Last May, Ryan was struck and killed by a truck while playing outside of his cousin’s home in Alta Loma. An unfathomable loss that no parent should ever have to face. Ryan’s death sparked a social media outpouring of love and support for his family. The well wishes were posted with the hashtag #RedBalloonsForRyan, which was begun by family friends. Red balloons were chosen as a symbol for Ryan because he loved red and balloons. His parents planned to release them heavenward during their little boy’s funeral service.

Since that time, Jacqui has shared her journey of healing and hope on her blog and Instagram. After learning about what the Saldana’s where going through last December, Ellen Degeneres had Jacqui on her show to help get them through the holidays. The talk show host told Jacqui,“I know what you’ve lost is something you can’t ever explain or imagine. Know that you are helping a lot of people with your blog. Continue writing your blog and continue knowing I’m sending you love all the time.”

After seeing Jacqui on The Ellen Show, I felt inspired to send her love in a tangible way. What if I did a watercolor of Ryan as a gift for his parents? But as hard as I tried, I couldn’t get in touch with them. Still I felt called to do it. The whisperings of Ryan urged me on. Why not paint his portrait anyway? I could have it published with an essay about the anniversary of his death. I knew somehow it would get to Jacqui and Dan. When a parent loses a child, their greatest fear is that the world will move on and forget about their son or daughter. I wanted to make sure they knew that wasn’t going to happen to Ryan Cruz Saldana.

So today, you are seeing and reading my remembrance of Jacqui and Dan’s little angel. Believe me when I say I didn’t create this alone.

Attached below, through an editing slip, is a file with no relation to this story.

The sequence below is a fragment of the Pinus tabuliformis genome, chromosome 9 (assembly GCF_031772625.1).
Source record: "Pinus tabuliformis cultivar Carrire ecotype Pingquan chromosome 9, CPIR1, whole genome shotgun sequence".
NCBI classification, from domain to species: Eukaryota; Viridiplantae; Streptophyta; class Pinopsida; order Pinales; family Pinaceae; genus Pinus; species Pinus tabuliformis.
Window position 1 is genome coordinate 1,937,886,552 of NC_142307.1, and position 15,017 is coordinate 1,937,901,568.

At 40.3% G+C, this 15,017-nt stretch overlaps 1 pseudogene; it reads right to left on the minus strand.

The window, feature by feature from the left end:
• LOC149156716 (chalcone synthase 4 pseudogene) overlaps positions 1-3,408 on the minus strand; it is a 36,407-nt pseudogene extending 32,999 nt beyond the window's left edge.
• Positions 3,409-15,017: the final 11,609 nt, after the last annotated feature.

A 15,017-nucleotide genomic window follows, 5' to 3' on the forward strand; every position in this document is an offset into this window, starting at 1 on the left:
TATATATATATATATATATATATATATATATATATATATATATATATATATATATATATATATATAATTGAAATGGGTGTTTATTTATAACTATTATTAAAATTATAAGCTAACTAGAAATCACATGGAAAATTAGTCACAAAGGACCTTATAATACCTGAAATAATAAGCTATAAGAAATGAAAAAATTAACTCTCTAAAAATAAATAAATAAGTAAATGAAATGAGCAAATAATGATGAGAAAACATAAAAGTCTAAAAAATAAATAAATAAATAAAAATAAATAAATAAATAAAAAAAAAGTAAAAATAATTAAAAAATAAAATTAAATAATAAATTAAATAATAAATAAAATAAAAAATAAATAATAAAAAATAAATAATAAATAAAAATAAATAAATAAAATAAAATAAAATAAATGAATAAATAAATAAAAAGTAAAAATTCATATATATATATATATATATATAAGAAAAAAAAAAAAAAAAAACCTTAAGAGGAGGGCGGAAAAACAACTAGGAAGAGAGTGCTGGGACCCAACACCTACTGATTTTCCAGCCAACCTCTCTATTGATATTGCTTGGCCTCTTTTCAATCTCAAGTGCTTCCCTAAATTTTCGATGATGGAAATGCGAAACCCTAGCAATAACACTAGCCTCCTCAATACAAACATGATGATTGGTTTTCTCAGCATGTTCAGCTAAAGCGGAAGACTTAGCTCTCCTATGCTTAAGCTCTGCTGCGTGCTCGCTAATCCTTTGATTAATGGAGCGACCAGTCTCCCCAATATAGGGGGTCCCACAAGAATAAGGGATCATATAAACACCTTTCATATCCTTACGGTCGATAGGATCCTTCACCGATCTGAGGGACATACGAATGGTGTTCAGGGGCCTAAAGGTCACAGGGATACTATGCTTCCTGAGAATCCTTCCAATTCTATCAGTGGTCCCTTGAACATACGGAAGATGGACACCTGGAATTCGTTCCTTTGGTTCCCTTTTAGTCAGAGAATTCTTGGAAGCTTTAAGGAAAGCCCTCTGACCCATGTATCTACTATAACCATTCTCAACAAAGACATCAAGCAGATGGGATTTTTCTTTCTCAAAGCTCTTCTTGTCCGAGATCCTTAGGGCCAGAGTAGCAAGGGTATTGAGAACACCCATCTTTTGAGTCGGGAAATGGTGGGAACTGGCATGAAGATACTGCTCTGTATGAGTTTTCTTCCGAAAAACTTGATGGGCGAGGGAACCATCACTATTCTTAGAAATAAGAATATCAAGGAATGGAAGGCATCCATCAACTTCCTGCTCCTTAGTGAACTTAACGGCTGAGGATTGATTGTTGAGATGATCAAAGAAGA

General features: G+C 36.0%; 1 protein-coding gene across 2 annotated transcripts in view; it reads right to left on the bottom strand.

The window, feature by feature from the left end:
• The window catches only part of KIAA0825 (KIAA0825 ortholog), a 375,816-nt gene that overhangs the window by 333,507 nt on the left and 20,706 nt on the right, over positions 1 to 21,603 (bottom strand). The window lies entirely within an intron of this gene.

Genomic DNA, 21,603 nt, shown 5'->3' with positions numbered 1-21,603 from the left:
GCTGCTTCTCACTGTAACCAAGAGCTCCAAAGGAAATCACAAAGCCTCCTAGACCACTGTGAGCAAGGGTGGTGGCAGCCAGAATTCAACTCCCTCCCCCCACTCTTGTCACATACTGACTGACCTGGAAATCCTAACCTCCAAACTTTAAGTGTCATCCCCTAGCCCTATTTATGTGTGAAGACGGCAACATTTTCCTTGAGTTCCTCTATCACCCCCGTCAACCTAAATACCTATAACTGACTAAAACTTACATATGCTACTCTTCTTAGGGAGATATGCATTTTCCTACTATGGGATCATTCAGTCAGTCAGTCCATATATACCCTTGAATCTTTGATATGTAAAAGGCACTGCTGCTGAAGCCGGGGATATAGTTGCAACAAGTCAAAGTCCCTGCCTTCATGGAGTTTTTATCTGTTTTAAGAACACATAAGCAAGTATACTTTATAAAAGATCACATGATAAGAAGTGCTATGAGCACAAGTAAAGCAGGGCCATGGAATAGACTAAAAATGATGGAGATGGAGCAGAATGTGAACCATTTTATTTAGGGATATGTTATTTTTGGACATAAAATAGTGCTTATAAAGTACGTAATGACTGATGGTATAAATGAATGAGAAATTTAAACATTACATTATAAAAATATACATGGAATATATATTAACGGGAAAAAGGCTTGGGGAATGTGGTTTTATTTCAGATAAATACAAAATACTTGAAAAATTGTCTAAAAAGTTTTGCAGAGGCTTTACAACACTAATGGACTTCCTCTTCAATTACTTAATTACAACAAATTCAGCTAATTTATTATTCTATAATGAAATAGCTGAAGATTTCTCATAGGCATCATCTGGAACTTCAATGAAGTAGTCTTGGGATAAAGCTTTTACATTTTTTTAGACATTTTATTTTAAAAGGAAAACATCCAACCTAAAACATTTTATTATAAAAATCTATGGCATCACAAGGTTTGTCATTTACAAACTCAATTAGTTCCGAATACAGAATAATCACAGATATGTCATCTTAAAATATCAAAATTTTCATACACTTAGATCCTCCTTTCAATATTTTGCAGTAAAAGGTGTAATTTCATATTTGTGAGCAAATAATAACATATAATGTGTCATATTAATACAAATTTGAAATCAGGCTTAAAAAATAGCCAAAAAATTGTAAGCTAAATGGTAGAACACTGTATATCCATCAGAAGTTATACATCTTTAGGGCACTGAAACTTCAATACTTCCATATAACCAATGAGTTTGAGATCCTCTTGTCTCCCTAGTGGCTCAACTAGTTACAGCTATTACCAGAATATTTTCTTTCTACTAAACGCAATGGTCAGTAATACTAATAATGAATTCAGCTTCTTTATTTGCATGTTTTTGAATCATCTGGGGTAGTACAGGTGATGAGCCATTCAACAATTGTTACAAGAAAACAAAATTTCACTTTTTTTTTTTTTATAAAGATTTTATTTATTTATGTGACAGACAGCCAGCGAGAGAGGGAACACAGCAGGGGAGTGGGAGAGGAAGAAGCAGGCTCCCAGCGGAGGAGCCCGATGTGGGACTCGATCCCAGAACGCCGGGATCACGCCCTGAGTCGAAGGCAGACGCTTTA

Don’t Lose Heart

Remember…

I am not gone.

I am closer than ever

I watch you every day.

It takes time to heal.

I can feel your love.

I smile when you smile.

I laugh when you laugh

Balloons are love notes from me. 

I will be your “little man” forever. 

Remember, I have what you always wanted for me.  

I am happy. 

I am free.

I am whole.

Remember, I love you.

*Join the outpouring of love and support for Ryan on social media with the hashtag #RedBalloonsForRyan

*Click here to sign up for my newsletter and receive a free 5×7 print!

This story also appeared on MariaShriver.com — THE most inspiring place on the web.

Text and images © Sue Shanahan. All rights reserved. www.sueshanahan.com

American Hope

god-bless-america_edited-1

“Children are hopes” – Novalis

I began work on the above illustration in 1999 through the advice of my then agent. It was all over the news at the time, that an immigrant family had named their newborn “America” in hopes of not being deported. The baby’s parents desperately wanted to give their child a better life than the one they had fled. My rep thought it would be a great way to capitalize on the event and draw attention to my art. I am a follower of directions and immediately began work on the illustration. Shortly after that, I parted ways with my rep, realizing we didn’t share the same vision for marketing my work. I didn’t abandon my drawing, though. I finished it knowing the baby wrapped in the flag wasn’t specific to one child but symbolized all of America’s children.